2020 Air Heatsink Modification Thread

ilikewhey

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May 14, 2014
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MBA 2020(2018 also possible) cooling modification thread.

"The issue"

The 2020 MBA is almost a perfect laptop OOTB for my needs. Size, battery life, keyboard, weight, and what seemed to be the right amount of performance to carry out trivial tasks like PPT, Excel, web browsing, slack, trello with enough short burst "umph" to do some vscode and lightweight dev work.

While for the most part it performed well, everyday apps like video conferencing (zoom, webex, google meets, webtrc, skype, bluejeans) all caused the 2020 MBA to hit 100C and max 8k RPM fans within 5 minutes of use.

This was unacceptable to me because of the NOISE. It was hard to have a work call with teams/clients with the fans maxed out. It is very loud to the point others on the call noticed some white/static noise from my comp when I was not on mute.

Also troubling was the snappiness while under full load, 100C CPU and fans. You could tell apps opened slower and functions would take a few seconds longer to execute." ~@vyruzeaper

What I bought for the mod:

Thermal Pad

Screwdriver set for MBA

Sandpaper to smooth out shims

Thermal paste cleaner

Thermal Paste

Copper Shims


2020 i3/i5/i7 mod guides:




2018/19 mod guide:


~ HopelesslyConfused

SPREADSHEET OF MOD BENCH DATA
 
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bosozoku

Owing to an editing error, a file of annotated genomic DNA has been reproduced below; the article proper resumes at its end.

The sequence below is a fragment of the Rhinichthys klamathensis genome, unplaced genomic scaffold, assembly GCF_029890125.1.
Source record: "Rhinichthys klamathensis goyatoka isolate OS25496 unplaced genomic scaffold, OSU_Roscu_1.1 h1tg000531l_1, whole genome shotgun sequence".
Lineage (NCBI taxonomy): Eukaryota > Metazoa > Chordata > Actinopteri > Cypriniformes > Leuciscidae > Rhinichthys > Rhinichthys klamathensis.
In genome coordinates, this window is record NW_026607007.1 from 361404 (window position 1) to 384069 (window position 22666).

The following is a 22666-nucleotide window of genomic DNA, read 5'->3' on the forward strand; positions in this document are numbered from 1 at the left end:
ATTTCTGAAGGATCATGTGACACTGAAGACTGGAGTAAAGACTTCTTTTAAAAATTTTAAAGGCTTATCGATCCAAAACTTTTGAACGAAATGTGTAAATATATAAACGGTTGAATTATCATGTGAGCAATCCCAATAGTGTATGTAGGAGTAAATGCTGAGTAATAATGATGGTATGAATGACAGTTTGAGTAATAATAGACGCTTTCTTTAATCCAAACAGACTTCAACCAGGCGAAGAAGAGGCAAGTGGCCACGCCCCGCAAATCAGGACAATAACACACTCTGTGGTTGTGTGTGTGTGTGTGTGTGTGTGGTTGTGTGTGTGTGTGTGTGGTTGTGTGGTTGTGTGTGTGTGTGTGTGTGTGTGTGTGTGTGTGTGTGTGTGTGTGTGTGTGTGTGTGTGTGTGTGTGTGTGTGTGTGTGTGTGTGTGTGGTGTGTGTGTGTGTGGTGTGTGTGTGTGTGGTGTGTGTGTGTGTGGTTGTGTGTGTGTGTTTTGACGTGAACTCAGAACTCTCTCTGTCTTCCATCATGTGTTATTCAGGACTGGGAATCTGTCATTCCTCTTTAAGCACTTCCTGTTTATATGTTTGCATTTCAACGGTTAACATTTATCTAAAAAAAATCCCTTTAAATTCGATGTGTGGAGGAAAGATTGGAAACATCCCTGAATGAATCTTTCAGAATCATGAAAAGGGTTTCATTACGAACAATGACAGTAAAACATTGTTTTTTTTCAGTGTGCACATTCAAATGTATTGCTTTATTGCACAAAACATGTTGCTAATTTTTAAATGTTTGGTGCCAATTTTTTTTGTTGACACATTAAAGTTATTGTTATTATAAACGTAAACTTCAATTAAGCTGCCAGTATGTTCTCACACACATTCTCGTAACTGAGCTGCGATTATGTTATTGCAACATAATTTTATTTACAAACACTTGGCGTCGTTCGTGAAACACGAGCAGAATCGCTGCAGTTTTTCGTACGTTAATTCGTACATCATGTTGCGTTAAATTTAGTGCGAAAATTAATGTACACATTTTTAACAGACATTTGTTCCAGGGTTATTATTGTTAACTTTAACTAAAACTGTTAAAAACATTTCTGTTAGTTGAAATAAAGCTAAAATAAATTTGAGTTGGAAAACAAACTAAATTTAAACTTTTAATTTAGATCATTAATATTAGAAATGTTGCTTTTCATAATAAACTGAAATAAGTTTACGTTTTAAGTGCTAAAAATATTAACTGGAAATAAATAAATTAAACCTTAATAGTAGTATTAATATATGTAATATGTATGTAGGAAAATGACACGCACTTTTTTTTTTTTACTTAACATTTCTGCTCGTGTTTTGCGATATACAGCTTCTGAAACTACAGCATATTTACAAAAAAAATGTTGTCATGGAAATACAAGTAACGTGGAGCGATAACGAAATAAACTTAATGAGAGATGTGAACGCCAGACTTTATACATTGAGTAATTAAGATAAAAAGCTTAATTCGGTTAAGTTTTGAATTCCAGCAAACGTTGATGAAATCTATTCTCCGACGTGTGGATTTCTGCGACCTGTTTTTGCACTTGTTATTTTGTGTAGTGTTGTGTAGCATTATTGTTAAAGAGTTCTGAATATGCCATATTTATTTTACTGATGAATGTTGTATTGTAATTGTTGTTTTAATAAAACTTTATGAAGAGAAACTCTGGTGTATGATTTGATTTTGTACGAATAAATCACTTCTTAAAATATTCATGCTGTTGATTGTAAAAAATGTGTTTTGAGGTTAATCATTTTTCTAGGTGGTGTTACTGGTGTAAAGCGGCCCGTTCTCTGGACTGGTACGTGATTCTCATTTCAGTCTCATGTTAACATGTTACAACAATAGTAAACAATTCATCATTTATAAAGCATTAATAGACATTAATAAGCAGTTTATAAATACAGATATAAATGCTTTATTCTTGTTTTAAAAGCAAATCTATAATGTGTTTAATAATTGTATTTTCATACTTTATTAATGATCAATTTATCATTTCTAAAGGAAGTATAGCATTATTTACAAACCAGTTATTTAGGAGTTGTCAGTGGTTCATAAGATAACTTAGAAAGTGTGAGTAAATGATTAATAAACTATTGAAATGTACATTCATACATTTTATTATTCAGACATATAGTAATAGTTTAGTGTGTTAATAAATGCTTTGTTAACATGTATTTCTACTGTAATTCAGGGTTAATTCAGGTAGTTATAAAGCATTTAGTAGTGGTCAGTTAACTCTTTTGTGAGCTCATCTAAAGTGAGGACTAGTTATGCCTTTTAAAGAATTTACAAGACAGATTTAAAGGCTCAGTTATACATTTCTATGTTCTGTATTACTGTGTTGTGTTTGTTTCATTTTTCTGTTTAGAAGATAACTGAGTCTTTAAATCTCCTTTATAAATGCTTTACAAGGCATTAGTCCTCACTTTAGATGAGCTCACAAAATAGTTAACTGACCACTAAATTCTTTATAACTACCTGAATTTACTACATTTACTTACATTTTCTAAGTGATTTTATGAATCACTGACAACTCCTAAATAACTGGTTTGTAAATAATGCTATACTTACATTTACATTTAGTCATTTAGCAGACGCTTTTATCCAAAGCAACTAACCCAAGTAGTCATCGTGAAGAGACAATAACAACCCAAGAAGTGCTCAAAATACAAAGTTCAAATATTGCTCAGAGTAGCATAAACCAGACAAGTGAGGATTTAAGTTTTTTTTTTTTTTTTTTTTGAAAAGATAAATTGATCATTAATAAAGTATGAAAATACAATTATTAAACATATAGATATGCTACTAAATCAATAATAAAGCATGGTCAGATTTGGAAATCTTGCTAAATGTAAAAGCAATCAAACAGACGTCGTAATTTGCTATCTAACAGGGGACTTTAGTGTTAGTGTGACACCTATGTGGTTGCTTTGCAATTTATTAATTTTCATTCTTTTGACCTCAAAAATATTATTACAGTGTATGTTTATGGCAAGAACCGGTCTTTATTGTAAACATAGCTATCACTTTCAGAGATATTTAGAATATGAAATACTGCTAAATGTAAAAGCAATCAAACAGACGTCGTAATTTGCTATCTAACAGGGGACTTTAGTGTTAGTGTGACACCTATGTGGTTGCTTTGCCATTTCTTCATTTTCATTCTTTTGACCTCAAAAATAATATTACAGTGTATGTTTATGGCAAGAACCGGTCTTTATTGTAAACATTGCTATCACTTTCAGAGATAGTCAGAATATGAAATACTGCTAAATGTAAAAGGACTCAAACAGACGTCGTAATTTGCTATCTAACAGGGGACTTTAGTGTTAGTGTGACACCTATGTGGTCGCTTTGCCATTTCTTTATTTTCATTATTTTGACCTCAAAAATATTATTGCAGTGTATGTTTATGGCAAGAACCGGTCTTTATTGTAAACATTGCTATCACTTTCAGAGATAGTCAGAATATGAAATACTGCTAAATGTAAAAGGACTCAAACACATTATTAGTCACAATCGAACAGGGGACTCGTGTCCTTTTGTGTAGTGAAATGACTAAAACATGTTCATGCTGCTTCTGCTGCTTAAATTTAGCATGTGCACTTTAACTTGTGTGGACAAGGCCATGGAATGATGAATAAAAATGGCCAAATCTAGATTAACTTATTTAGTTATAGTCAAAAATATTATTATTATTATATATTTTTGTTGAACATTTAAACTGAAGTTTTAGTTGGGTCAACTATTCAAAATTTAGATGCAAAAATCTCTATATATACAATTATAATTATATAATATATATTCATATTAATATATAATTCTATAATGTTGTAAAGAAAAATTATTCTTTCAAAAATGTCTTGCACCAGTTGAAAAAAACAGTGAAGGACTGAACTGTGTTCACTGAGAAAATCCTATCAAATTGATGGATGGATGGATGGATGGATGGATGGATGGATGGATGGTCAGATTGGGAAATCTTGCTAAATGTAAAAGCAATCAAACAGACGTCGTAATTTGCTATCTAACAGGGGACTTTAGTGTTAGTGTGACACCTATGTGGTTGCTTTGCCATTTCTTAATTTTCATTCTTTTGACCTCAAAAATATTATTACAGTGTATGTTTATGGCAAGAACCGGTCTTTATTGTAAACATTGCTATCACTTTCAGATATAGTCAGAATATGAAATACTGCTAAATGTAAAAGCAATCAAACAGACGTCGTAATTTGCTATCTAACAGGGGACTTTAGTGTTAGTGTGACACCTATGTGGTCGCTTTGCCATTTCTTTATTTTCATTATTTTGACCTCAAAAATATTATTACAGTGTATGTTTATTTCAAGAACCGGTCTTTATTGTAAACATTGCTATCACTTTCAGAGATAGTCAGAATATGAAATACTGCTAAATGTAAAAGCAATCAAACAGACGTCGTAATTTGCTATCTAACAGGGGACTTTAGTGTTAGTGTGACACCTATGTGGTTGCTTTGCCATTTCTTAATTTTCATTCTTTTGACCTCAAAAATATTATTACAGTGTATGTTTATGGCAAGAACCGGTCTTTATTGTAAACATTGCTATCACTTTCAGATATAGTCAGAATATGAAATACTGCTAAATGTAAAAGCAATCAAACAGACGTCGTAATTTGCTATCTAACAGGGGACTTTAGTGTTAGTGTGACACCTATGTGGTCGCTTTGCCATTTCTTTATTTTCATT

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Feb 23, 2018
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This is the only reason why I haven't ordered i7/16Gb version yet!
Also want to know! I assume we have to wait until fixit done with teardown...
 
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high heaven

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Dec 7, 2017
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If they didnt put a heat pipe properly, then I guess Apple-designed it poorly. I saw some people think it's fine for MBA but I doubt that.
 

ilikewhey

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May 14, 2014
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Has the 2018 or 2019 had some issue with the passive heatsink that makes you apprehensive?
we have couple of these at work, they are fine for simple task but anything else the fans kicks up but the temperature does not drop. i thought it was bad thermal paste but was later revealed the fan is not connected to the heatsink at all.
 

JTToft

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Apr 27, 2010
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Aarhus, Denmark